Apparently, there are a number of potential causes of a blank or empty screen when trying to access the Dashboard or administration screens of a self installed version of WordPress.
Before doing anything to your installation, I’d strongly suggest making a complete backup of your Database and installation folders. If your web host offers a handy way to do that, take advantage of it. There are plenty of walk-throughs on the Internet available with explanations of how to manually perform a backup. Don’t skip this step.
The most common apparently is a bad or incompatible plug-in. To test that theory, using an FTP application, just rename the plug-in folder that’s located in the wp-content folder.
Navigate to the root of your WordPress installation, then the wp-content folder. Rename the folder currently named plugins to something like plugins-test. This temporarily disables the plug-ins. Don’t worry, the settings for the plugins aren’t stored here.
Try again to navigate to the Dashboard.
Some suggest that a bad theme can also cause this problem. Assuming you haven’t directly modified the original copies of the themes of WordPress that are included with the default installation, twentyeleven and twentyten, rename the folder of your current theme (just add “-test” to the end again for example). This causes WordPress to revert to the default (which currently is twentyeleven).
Try again to navigate to the Dashboard.
Another option is to delete several of the folders of your installation and copy in the current versions. (Follow this if you’d like to try it). While fun to do, it didn’t help with my problem.
In my case, and the reason I’m posting this, is that it wasn’t any of those things. Somehow, the configuration file located in the root of the WordPress installation was no longer compatible with the current version of WordPress. I have no idea how this happened.
I made a copy of the original file wp-config.php (by copying it locally to my computer). If you just make a backup on your web site host, don’t give it an extension that makes it downloadable as it contains the keys to your installation.
Open the copy of the wp-config.php file that you’ve made locally on your computer. By doing that, it will be much easier to grab the values from there that you’ll need shortly.
Now, as soon as you perform the next step, your web site will be unavailable for a few moments while you get things running again. It’s up to you if you want to do something special during this time (you could make a backup of index.php for example and edit the file to say that your site is undergoing a bit of maintenance).
I chose not to as I knew that it would take about 30 seconds to create a new configuration file.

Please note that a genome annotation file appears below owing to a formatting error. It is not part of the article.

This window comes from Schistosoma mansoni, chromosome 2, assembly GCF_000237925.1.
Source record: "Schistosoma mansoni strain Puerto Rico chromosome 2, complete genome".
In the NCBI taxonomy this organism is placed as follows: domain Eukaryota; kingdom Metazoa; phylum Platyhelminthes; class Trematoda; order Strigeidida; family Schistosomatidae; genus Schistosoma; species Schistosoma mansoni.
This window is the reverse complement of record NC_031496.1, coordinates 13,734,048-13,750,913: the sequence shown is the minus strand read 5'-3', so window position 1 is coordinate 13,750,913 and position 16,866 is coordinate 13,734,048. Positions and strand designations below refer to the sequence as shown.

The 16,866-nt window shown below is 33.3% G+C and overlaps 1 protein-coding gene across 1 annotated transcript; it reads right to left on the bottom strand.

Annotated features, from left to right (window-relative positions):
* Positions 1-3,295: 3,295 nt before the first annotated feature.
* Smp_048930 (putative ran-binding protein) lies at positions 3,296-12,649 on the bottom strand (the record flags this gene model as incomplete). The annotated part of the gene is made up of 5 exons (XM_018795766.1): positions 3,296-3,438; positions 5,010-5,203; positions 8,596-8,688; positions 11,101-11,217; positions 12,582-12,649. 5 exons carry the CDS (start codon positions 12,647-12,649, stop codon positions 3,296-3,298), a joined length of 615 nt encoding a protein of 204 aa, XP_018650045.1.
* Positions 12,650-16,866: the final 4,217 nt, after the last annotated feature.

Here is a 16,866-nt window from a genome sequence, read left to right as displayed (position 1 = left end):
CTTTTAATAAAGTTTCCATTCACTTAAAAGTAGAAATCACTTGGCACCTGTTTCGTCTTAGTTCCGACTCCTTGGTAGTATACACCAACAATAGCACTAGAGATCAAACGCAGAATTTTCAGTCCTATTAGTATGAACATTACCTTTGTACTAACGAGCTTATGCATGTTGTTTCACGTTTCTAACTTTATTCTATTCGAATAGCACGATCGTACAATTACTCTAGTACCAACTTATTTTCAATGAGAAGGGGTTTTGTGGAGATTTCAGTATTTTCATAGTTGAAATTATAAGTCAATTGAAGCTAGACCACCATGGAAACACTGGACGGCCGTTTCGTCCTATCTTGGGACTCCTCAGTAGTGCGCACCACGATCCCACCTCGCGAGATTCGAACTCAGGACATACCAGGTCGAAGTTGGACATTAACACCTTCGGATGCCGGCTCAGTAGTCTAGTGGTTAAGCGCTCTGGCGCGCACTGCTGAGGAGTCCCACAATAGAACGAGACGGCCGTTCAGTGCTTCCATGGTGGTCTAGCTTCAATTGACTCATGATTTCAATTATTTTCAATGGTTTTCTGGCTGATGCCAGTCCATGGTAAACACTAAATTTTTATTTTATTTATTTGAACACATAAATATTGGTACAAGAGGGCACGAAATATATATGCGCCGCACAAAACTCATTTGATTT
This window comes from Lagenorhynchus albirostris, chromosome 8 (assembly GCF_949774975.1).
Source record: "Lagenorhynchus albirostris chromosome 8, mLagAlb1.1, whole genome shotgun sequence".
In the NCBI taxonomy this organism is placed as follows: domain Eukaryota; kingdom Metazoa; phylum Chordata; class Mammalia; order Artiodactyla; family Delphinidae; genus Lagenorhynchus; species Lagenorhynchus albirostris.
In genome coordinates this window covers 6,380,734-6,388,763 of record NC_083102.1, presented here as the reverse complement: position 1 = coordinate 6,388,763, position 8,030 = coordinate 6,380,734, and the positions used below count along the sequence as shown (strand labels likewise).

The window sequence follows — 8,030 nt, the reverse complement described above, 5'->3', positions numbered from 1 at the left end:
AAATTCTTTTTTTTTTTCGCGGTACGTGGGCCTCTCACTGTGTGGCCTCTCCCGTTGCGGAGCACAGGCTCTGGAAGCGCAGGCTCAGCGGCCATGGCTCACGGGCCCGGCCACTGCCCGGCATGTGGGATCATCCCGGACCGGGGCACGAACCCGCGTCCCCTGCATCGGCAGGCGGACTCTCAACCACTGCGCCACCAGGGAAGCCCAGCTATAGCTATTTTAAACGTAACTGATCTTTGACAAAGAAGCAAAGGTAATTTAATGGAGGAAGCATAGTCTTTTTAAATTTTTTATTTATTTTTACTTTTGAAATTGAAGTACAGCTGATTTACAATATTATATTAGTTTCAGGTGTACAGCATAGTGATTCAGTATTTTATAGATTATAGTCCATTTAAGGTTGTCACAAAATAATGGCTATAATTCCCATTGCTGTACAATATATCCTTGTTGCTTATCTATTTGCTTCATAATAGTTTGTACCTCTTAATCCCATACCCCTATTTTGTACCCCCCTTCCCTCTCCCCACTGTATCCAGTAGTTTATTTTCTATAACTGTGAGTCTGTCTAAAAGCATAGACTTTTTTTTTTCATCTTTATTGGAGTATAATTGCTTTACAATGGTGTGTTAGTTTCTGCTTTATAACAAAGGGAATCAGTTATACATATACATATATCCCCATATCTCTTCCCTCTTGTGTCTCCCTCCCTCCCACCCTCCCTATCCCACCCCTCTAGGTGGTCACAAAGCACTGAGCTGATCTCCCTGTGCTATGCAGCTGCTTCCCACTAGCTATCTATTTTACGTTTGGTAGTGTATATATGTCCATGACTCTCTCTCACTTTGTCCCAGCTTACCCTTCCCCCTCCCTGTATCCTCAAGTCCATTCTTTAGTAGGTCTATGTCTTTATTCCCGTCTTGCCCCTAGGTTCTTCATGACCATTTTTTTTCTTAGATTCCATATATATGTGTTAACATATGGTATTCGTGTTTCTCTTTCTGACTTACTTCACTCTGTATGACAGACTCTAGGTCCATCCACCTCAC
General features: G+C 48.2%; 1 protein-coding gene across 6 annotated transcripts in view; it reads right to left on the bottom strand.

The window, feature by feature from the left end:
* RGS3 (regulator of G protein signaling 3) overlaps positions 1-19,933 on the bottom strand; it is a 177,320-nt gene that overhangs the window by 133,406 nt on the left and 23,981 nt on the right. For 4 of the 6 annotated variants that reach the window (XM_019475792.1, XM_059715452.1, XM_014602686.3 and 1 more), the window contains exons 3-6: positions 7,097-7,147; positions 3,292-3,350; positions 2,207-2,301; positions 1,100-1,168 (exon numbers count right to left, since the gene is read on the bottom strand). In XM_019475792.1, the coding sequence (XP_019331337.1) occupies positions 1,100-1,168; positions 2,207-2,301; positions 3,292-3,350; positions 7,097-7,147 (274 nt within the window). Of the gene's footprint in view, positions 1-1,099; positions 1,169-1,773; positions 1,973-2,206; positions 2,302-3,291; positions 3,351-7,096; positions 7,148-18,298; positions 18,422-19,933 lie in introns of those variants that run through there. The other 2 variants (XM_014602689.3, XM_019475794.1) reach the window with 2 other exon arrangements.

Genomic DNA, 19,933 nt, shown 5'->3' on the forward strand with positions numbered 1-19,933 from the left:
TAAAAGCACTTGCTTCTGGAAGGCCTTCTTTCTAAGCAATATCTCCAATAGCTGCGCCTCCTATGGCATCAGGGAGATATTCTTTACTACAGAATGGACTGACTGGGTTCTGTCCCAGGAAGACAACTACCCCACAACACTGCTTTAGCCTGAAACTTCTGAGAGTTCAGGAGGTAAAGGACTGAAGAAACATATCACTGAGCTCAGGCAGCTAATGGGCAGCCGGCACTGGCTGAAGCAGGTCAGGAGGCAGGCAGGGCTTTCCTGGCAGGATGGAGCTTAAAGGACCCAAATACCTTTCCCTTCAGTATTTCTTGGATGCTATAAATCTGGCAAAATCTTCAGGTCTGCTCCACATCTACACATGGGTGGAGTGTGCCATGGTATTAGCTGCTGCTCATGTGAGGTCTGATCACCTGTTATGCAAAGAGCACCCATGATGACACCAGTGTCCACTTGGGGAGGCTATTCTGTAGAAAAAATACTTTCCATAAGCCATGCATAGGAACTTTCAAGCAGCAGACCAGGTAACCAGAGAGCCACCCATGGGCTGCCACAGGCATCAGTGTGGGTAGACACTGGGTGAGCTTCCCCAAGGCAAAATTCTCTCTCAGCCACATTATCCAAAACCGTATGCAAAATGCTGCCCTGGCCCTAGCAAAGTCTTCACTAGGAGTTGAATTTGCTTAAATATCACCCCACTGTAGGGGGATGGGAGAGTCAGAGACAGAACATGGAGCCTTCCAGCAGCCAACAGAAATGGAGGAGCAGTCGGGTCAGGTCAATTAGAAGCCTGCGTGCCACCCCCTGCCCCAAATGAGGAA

Delete the file, wp-config.php from the root installation directory. Your web site is now officially down.
Now, using your browser navigate to the root folder of your WordPress installation and append wp-admin/install.php to the URL. It might look something like this:
“blog” represents the root of the WordPress installation in the example above.
WordPress notices that your installation is missing a configuration file. Go ahead and walk through the few steps. Refer to the original wp-config.php file that you opened locally to provide answers to its questions. Pay attention to the table prefix question in particular and make sure that it matches with what you were using before. Look for a line that looks like this in the configuration file:
$table_prefix = ‘wp_’;
The value in single quotes (wp_ in the example above) represents the prefix for the database tables that were created and being used by your WordPress installation. If you’re using a shared database, it’s very likely that you didn’t use the default of wp_. If you don’t match these up, you’ll end up with a completely fresh installation of WordPress, which isn’t likely what you want. (Don’t worry, if that happens, delete the config file and start over and this time, be sure to enter the correct prefix).
The other questions it asks should all have equivalents in the wp-config.php file you’ve got opened locally.
When it’s done, try logging in again. As soon as I completed the steps above, the WordPress Dashboard became available again. I renamed the plugin folder (removed the “-test” I’d added) and renamed my theme folder (again, by removing the “-test” I’d added). I went to the Plugins to re-activate each of them (as apparently, they became deactivated by default).
I verified the web site again was working and behaving as expected, and went on my regularly scheduled day. Hours lost: 3.
Hopefully this will help someone else.
(FYI, the new configuration file that was generated by the “fresh install” was syntactically and structurally different from the original. I don’t know why this was the case or when it happened, but I was happy to get things working again).